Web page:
Is the archipelago being targeted as the new site of socio-cultural propaganda?

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Archipelago being targeted as the new site of socio-cultural propaganda

The recent tapestry of the smallest Union Territory of India, Lakshadweep has been marked with seething discontent among the islanders with regard to the multiple changes introduced by Praful K. Patel, who took additional charge as the Administrator of Lakshadweep on December 5, last year. However, it is imperative to note that the proposed changes having a wide-ranging impact on the people as being introduced in a Mulsim majority area are not a matter of mere accident. Rather, it is widely observed that the archipelago is being targeted as the new site of socio-cultural propaganda. 

A paradise located in the Arabian Sea, in close proximity to the coast of the Southern state of Kerala, the island boasts of maximum literacy rates, lowest crime rates, a matrilineal society, sustainable fishing practices for livelihood, zero covid cases in the past year and the residents, majority of whom are Muslims, ethnically similar to the Malayali people of Kerala, living in harmony with each other. The recently proposed changes, however, do not seem to complement such accomplishments of the region. 

The Reform Wave 

Since independence, the Union Territory was being administered by a bureaucrat until recently, when Praful Khoda Patel, a former politician was appointed as the Administrator in December last year by the authorities, following the demise of Mr Dineshwar Sharma, an IPS officer on December 4, 2020. Mr Patel is also the administrator of the Union Territory of Daman and Diu and Dadar and Nagar Haveli, along with that of Lakshadweep at present. Since he took over as the Administrator of the island, the “Save Lakshadweep” campaign has been trending on social media amid widespread protests in the Union Territory, owing to the contentious administrative reforms, which are being deemed as anti-people and a way of spreading the saffron propaganda.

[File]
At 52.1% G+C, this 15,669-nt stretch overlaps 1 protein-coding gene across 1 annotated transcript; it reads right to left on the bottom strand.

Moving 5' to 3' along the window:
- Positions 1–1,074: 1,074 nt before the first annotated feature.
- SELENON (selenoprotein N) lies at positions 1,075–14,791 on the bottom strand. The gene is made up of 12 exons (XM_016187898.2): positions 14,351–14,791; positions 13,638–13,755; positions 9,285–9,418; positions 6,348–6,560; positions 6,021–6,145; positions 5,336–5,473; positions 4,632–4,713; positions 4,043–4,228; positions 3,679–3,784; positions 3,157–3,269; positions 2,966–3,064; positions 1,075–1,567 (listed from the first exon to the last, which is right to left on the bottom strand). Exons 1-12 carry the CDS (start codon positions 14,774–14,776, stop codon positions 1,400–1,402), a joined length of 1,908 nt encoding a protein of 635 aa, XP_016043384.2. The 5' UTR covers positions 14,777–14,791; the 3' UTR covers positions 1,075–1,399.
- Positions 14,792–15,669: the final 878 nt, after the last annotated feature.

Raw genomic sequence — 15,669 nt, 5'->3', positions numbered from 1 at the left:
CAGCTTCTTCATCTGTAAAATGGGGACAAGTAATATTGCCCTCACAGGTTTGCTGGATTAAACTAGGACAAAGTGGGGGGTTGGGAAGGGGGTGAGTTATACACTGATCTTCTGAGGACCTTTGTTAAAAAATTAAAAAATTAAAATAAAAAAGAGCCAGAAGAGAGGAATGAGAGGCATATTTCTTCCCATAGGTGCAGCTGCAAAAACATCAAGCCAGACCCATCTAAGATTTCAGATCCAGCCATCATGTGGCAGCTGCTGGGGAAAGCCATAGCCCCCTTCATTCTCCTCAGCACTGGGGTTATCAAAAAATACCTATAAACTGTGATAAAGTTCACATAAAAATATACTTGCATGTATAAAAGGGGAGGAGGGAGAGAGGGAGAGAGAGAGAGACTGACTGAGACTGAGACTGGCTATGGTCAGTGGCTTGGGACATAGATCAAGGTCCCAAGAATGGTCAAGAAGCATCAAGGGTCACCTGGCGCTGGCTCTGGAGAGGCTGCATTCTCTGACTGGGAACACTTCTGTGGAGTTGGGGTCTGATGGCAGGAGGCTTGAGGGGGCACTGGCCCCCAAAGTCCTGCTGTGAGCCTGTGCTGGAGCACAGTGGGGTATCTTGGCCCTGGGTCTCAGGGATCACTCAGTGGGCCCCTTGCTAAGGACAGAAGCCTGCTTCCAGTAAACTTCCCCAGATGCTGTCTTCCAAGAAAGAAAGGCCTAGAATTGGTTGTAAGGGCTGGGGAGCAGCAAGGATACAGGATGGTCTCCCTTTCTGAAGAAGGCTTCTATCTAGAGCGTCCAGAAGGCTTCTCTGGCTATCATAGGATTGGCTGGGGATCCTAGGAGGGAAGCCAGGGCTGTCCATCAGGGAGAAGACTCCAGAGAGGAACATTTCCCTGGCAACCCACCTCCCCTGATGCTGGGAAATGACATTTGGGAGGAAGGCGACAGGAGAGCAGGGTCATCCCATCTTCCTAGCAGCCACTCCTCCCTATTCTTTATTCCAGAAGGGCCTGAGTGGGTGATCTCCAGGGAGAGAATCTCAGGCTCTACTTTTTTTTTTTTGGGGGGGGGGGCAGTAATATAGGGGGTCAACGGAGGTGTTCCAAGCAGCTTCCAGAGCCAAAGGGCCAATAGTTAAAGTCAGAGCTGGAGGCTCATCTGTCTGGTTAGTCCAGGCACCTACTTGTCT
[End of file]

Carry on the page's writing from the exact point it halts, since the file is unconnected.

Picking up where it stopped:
From proposing a ban on beef consumption and slaughter of cows including scrapping non -vegetarian food from mid-day meals to the Draft Legislation which disqualifies people having more than two children to contest local elections, the reforms largely represent the “majoritarian mindset”. This has outraged people from all walks of life including social activists, environmentalists, ecologists, opposition leaders, celebrities, and the locals in Lakshadweep and neighboring Kerala. They sense the threat that the policies pose to the culture and traditions of their region. Lifting the ban on alcohol in the name of promoting tourism and banning cow slaughter and beef consumption at the same time hints at the administration’s blatant disregard towards and infringement on the culture and eating habits of the inhabitants which seeks to interrupt with their religious beliefs and disturb the social fabric. 

The Lakshadweep Development Authority Regulation (LDAR) 

Another controversial proposal has been the Lakshadweep Development Authority Regulation (LDAR), 2021 which seeks to look after the development of the island, while making sweeping changes in the land use and acquiring patterns. Protesters are apprehensive that the infrastructural project that is part of the plan to convert Lakshadweep into a “smart city” would come at the cost of destabilizing the island’s fragile ecosystem and biodiversity. The Draft also gives a wide range of powers to the administration under the Planning and Development Authority to demolish land holdings and huts of the inhabitants and the fisherfolk for development purposes. In addition, the tribal population, which leads a traditional way of life and resides in the conventional huts can be evicted in the name of “bad layout’ and a hindrance to the development project. Harsh punishments have been proposed for those who resist eviction in the form of imprisonment, penalty, or both. Such arbitrary powers undermine tribal land ownership rights and render the residents anguished.